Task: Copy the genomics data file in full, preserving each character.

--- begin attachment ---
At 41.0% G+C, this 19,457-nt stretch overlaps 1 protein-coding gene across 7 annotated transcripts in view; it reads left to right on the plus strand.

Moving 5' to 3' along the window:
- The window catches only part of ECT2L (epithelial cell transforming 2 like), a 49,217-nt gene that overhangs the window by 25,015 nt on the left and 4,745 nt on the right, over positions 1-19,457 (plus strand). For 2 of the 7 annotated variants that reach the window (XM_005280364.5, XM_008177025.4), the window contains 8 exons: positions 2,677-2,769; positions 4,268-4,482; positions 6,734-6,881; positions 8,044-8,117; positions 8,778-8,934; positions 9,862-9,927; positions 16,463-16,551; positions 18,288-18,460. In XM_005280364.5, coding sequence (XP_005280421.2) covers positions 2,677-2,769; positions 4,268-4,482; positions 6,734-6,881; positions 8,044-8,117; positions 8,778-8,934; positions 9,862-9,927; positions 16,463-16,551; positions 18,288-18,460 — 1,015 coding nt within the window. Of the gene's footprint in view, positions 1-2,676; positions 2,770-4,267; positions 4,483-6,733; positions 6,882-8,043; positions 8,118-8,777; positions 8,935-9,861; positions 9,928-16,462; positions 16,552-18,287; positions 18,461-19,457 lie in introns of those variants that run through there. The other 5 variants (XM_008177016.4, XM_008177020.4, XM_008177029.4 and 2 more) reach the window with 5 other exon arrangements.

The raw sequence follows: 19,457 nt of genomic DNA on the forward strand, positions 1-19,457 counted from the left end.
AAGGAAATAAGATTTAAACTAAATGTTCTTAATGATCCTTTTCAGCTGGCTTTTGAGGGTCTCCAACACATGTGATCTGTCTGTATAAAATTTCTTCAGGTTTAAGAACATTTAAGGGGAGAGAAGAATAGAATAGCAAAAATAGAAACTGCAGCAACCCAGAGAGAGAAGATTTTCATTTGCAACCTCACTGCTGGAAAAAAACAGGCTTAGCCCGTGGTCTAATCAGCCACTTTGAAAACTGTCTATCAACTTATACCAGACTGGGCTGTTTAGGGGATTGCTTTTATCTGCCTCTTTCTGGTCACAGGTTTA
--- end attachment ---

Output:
At 41.0% G+C, this 19,457-nt stretch overlaps 1 protein-coding gene across 7 annotated transcripts in view; it reads left to right on the plus strand.

Moving 5' to 3' along the window:
- The window catches only part of ECT2L (epithelial cell transforming 2 like), a 49,217-nt gene that overhangs the window by 25,015 nt on the left and 4,745 nt on the right, over positions 1-19,457 (plus strand). For 2 of the 7 annotated variants that reach the window (XM_005280364.5, XM_008177025.4), the window contains 8 exons: positions 2,677-2,769; positions 4,268-4,482; positions 6,734-6,881; positions 8,044-8,117; positions 8,778-8,934; positions 9,862-9,927; positions 16,463-16,551; positions 18,288-18,460. In XM_005280364.5, coding sequence (XP_005280421.2) covers positions 2,677-2,769; positions 4,268-4,482; positions 6,734-6,881; positions 8,044-8,117; positions 8,778-8,934; positions 9,862-9,927; positions 16,463-16,551; positions 18,288-18,460 — 1,015 coding nt within the window. Of the gene's footprint in view, positions 1-2,676; positions 2,770-4,267; positions 4,483-6,733; positions 6,882-8,043; positions 8,118-8,777; positions 8,935-9,861; positions 9,928-16,462; positions 16,552-18,287; positions 18,461-19,457 lie in introns of those variants that run through there. The other 5 variants (XM_008177016.4, XM_008177020.4, XM_008177029.4 and 2 more) reach the window with 5 other exon arrangements.

The raw sequence follows: 19,457 nt of genomic DNA on the forward strand, positions 1-19,457 counted from the left end.
AAGGAAATAAGATTTAAACTAAATGTTCTTAATGATCCTTTTCAGCTGGCTTTTGAGGGTCTCCAACACATGTGATCTGTCTGTATAAAATTTCTTCAGGTTTAAGAACATTTAAGGGGAGAGAAGAATAGAATAGCAAAAATAGAAACTGCAGCAACCCAGAGAGAGAAGATTTTCATTTGCAACCTCACTGCTGGAAAAAAACAGGCTTAGCCCGTGGTCTAATCAGCCACTTTGAAAACTGTCTATCAACTTATACCAGACTGGGCTGTTTAGGGGATTGCTTTTATCTGCCTCTTTCTGGTCACAGGTTTA